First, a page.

If there is one message Sam Cutrara cannot emphasize enough leading up to the Hidden Gem Half Marathon on Sept. 11 in Flossmoor, it is this.
“Residents, if you have to get out, the only way to go is north of Flossmoor Road or south of Flossmoor Road,” said Cutrara, one of the event’s organizers. “Never go toward Flossmoor Road, because you’re never going to get anywhere.”
Of course, Cutrara would prefer people simply stick around for the race.
“We want to try to avoid a lot of movement during the race,” he said. “We really don’t want them out in their cars. … I’d prefer if you cheered as opposed to left.”
Of course, reality being what it is, some people may need to get somewhere early that morning. So organizers are working to ensure Flossmoor residents are as prepared as possible for the return of the Hidden Gem.
A community meeting was held Thursday, July 29, at Wiley’s Grill to inform residents about closures, safety measures and race day preparedness. Organizers also took questions from the community during the meeting.
The inaugural Hidden Gem drew more than 600 runners, and the course highlighted Flossmoor’s neighborhoods, schools, churches, parks, sculptures and businesses. But it also left some residents trapped during portions of the race by road closures both on major thoroughfares and in neighborhoods. Those closures are an inevitability for the 13.1-mile race through the village, but police are working to ensure emergency routes will remain available across the village.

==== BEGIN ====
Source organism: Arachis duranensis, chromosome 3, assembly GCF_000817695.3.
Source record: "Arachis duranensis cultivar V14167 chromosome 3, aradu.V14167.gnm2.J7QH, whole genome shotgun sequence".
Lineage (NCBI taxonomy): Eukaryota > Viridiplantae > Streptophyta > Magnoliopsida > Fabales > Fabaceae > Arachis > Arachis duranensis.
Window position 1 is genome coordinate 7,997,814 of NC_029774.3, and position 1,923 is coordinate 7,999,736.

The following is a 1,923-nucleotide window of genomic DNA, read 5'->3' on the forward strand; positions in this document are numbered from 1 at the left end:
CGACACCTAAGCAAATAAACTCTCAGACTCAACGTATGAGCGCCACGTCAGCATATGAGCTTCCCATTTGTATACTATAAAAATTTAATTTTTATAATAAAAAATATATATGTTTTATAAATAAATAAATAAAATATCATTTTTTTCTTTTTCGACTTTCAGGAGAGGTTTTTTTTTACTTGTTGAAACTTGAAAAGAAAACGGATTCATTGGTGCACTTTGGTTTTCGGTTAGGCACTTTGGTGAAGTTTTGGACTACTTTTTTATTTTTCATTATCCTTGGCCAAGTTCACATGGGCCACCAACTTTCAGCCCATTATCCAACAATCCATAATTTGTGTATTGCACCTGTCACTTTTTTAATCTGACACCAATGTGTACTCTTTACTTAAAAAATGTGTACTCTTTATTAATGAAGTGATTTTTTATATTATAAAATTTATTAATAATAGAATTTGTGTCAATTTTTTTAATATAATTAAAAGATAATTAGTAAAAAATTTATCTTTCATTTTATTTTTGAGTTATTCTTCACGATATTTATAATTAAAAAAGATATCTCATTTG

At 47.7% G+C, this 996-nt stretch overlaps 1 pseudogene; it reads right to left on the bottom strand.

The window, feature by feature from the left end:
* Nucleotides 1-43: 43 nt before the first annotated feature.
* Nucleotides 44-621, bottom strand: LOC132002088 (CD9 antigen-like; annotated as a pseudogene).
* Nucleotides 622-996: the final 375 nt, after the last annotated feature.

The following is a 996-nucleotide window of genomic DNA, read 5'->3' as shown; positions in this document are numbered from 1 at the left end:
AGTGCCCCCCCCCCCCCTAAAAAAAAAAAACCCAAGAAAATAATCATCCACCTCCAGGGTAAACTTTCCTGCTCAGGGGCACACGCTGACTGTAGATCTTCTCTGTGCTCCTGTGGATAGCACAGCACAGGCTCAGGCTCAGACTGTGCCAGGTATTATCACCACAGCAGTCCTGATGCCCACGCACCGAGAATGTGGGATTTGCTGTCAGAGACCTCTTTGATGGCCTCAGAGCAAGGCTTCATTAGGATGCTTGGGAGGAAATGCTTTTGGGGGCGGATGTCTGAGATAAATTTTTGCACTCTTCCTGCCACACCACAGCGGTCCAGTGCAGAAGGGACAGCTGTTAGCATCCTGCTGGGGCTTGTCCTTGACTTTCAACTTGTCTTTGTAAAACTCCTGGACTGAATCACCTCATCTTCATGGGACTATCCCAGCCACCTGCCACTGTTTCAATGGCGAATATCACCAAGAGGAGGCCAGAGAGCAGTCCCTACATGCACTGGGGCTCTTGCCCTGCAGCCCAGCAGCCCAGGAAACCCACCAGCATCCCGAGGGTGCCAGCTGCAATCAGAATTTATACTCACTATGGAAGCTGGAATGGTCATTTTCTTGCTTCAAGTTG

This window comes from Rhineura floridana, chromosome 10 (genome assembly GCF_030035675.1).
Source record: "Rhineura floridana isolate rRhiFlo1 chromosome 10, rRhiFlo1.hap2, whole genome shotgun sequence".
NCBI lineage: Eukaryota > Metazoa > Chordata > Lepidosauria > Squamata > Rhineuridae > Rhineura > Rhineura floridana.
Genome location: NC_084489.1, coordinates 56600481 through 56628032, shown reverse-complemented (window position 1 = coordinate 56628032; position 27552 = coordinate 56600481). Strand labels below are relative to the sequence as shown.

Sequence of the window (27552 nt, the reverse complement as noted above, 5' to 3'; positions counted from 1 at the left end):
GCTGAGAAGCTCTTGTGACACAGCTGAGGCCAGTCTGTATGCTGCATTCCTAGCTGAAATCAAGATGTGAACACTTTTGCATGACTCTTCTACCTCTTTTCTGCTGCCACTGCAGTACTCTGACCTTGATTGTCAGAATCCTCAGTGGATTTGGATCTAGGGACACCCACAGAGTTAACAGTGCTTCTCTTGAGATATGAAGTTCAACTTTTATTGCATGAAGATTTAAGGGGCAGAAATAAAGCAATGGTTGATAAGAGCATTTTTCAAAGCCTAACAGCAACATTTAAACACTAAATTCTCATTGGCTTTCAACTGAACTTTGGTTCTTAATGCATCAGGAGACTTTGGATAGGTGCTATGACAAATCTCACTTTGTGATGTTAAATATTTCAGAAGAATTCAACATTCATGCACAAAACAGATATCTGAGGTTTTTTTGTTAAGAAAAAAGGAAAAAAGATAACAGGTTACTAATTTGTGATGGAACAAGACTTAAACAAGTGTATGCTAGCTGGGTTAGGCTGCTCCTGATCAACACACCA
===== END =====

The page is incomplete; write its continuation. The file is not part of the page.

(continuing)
Organizers, meanwhile, are trying to make sure there are no surprises.
Tom Dobrez, another organizer, said community feedback following the 2019 Hidden Gem guided the changes that have been made to this year’s race.
“We did do an extensive survey of both the runners and our citizens afterwards,” Dobrez said. “We took a lot of notes, and we have tried to incorporate those excellent suggestions.”
One of the efforts they made involved door hangers to notify residents whose streets are on the route, inviting them to the meeting to learn more. Signs will also be posted ahead of the race to remind people of the closures on Sept. 11.
Deputy Police Chief Clint Wagner also spoke to safety efforts at the community meeting, noting a complete action plan will be unveiled as soon as it is finalized, but police may do K-9 sweeps, put drones in the air, and bring in additional police and security for the event.
“It is Sept. 11,” Wagner said of the event. “It’s the 20th anniversary. For those volunteering, we have to keep mindful that we still have to keep our safety awareness very high that day. It’s going to be a good day. We’re going to keep it positive. But we have to keep that in mind.”